Tuesday, July 19, 2005

3 British Soldiers charged with war crimes in Iraq

That's about what the article says, apart from the grizzly details; what's interesting is the fact that being charged was connected somehow with the International Criminal Court. Take a look at the member countries, particularly the "Western European and Other States," and you'll see a notable absence - America. You may or may not recall that of the many international agreements Bush pulled out of - maybe his father told him to - one of the more damaging to our international reputation was the one that established the ICC. Note that Bill Clinton, who presided over our long national nightmare of peace and prosperity, signed it, and that Bush decided that we were no longer bound by it.

There's a bit of Bolton in that - his ilk is the sort that would object to it prima facie - if it ain't in our interest, interest being defined in the most realist of terms - cash, oil, land, whatever - we aren't doing it. And they'll cite limitations of sovereignty and threats to citizens as reasons, though I have a tough time buying that as the real reason.

If we did sign on to it, we might have a situation like the UK does - US troops being charged for war crimes for what they did in Iraq. So important is it to the administration that our troops be immune from international prosecution that they threatened to take away aid from any country that didn't agree to give our troops immunity through bilateral agreements. What problems did we have with it?

Some were fairly reasonable - we wanted an exemption from prosecution for US troops taking part in peace-keeping operations, an exemption some other countries were able to obtain. Some were a bit more specious - there was talk of its redundancy, given universal jurisdiction, but universal jurisdiction is not exactly the subject of consensus; others object that the UN has no teeth, and it would be up to the US to take military action in the event of non-compliance.

We all remember the high rhetoric Bush spouted at his inauguration, about our devotion to democracy, etc., etc., etc., and I have vivid memories of a salivating and perhaps even aroused David Brooks lauding Bush to high-heaven on Lehrer's show - this is a new Bush! Kinder! Gentler! A visionary! World historical! I'll write a pithy and witty book about it!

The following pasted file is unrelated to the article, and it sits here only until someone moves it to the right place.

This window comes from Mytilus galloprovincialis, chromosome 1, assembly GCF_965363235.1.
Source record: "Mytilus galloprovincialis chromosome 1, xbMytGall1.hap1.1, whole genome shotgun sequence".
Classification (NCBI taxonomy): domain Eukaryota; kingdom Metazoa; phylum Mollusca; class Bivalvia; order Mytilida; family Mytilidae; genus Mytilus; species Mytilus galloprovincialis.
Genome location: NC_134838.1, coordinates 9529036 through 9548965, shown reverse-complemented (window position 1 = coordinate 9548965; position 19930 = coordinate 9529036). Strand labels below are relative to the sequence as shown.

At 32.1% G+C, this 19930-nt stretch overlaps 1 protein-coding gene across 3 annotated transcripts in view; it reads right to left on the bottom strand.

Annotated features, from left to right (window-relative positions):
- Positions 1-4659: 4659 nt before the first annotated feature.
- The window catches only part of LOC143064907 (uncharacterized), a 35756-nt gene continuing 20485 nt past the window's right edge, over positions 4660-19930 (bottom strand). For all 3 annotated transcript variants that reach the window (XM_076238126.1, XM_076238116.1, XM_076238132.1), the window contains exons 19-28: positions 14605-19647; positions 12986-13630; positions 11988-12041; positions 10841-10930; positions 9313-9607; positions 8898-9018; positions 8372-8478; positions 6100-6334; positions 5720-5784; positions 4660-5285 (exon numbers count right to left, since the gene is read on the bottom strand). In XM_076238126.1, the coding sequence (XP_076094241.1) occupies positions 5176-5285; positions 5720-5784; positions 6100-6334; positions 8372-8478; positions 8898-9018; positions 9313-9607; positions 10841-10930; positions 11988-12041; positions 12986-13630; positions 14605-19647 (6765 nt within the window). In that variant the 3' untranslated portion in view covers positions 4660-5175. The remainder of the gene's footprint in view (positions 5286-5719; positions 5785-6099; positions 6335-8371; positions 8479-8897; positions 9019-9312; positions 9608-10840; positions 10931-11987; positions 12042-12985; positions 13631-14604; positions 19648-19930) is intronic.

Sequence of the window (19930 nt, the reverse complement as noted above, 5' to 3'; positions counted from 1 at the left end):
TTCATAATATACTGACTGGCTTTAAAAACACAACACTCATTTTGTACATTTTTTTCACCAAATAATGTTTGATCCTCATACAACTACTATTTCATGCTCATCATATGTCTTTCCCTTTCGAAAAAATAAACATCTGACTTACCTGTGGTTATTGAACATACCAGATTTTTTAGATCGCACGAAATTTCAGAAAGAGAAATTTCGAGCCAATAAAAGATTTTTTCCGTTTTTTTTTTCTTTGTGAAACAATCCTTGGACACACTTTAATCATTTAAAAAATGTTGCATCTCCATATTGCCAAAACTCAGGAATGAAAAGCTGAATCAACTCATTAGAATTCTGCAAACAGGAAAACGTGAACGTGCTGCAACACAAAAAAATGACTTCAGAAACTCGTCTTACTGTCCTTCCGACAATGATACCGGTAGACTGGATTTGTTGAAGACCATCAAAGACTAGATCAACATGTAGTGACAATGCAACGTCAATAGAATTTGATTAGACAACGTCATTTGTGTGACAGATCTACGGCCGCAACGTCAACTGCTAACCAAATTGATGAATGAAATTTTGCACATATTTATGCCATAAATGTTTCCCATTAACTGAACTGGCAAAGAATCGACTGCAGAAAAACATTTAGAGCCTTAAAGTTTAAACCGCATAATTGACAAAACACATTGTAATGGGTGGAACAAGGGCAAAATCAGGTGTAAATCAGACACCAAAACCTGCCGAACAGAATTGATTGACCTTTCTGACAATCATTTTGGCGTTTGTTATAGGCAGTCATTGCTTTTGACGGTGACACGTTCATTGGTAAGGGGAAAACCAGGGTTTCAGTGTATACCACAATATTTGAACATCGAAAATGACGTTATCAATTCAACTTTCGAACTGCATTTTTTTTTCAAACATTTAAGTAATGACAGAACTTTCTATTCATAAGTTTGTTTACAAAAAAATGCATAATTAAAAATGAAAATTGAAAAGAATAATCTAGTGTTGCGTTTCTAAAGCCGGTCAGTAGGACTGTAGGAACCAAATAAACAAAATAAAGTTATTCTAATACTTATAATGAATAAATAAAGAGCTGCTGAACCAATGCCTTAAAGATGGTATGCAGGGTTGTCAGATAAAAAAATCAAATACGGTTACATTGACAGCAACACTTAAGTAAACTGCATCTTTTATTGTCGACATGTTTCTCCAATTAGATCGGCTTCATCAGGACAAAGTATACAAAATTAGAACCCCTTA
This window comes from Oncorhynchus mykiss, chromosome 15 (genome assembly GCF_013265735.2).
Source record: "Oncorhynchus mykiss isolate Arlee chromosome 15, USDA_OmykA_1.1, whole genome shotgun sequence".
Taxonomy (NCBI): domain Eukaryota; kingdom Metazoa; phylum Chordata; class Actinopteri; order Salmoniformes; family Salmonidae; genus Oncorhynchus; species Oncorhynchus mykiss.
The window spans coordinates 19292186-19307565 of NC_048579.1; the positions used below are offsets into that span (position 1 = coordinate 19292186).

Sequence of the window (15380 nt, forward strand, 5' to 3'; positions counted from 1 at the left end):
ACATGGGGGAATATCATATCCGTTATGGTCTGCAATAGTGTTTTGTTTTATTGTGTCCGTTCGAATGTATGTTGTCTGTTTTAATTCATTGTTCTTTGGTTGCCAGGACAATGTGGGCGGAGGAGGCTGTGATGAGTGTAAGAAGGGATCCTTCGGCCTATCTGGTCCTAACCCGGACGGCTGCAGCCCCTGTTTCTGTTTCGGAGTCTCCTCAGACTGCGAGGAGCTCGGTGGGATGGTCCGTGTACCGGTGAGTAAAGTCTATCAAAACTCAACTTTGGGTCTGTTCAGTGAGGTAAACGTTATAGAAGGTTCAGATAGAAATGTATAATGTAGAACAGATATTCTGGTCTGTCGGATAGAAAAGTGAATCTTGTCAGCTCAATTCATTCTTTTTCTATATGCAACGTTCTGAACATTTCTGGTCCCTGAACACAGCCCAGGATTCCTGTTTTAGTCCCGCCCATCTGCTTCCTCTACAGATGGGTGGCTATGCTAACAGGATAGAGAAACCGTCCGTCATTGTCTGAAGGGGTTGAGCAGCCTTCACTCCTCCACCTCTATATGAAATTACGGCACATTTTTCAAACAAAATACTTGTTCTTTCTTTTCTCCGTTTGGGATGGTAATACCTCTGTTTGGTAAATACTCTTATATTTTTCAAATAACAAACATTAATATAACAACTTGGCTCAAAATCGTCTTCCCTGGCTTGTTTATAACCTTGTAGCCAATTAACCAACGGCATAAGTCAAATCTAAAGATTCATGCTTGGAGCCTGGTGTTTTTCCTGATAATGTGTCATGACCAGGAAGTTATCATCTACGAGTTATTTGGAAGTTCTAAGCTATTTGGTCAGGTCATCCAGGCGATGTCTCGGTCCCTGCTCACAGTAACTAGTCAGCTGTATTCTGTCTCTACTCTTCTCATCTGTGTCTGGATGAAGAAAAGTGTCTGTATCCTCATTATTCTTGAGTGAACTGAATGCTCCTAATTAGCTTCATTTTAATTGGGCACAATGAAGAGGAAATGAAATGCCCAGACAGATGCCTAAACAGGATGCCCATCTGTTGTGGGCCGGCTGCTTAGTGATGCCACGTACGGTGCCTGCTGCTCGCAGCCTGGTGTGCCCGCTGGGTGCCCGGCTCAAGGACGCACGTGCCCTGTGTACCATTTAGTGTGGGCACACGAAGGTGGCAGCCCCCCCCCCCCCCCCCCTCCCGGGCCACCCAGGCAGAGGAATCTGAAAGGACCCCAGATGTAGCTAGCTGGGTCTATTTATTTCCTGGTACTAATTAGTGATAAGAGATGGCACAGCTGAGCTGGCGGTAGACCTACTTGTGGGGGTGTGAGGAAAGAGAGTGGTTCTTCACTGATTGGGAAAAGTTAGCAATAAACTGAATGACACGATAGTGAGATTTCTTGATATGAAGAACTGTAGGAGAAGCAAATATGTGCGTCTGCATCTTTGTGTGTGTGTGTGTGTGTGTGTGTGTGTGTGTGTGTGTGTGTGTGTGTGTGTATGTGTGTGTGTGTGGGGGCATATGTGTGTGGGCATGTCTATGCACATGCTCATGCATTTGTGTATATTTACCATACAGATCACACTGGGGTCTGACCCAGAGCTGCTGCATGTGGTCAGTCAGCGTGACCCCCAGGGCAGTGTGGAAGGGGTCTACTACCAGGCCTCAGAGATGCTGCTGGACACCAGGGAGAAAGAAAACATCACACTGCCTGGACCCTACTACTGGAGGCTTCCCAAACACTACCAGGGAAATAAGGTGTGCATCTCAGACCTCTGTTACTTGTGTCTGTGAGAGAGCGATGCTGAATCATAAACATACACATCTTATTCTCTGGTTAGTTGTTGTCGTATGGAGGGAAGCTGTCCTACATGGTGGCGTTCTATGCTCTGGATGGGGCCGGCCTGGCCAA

Didn't quite pan out - there's the whole extraordinary rendition thing, the torture thing, the blocking international investigations of the Uzbek massacre (they're our "ally" in the "war on terror"). But what got my goad back then, and what gets it now, is the following: everyone knows that "diplomacy" is normally just dressing for good, old fashioned power politics, the kind of stuff Clausewitz talked about, but it seems to me - and to many people who study international relations as well - that the Bolton/Kissinger way of seeing the world in terms of interest narrowly defined is increasingly going the way of the dodo. Whether this is due to high levels of volatile trade flows, information technologies rendering many traditional tools of propaganda less effective, the rise of non-state actors (non-governmental organizations, peaceful and otherwise), rise in formal regional cooperation (ASEAN, EU, etc.), or global convergence on many norms - the environment, human rights, whatever - the kind of attitude to foreign policy that milk-mustache brings to Washington is less and less palatable to a world that is more savvy and less tolerant of outright hypocrisy.

(Why Serb paramilitaries, Rwandan genocidaires, or any other such unsavory characters ought to be subject to international law - let alone the soldiers of other nuclear powers - and not the troops of the US is beyond me. You can say it might hamstring our foreign policy - we might not be able to invade people because of weapons of mass destruction that don't exist, say - but I'm not so sure that's such a bad thing. After all, did anyone raise much stink about us invading Afghanistan, who actually helped Al Qaeda?

The larger issue, though, is one that centers on reciprocity - you treat POWs properly because you don't want your POWs treated poorly, for instance; and you cooperate with other countries as much as you can because you want them to cooperate with you. The arrogance of selective cooperation, or perhaps strategic non-cooperation, is vexing - I can't help but imagine that if we became actively engaged in developing global consensus on issues such as the environment and international law we'd be better off in terms of security than we are thumbing our noses at them.

If that means Private England suffers the same fate as the British troops, so be it - it seems to me that part of our commitment to democracy and human rights should be some kind of recognition that certain crimes are so heinous, certain behaviors are so dangerous, that the world as a whole has an interest in punishing them - even if they happen to be committed by agents of the US government, or ordered by the government itself.
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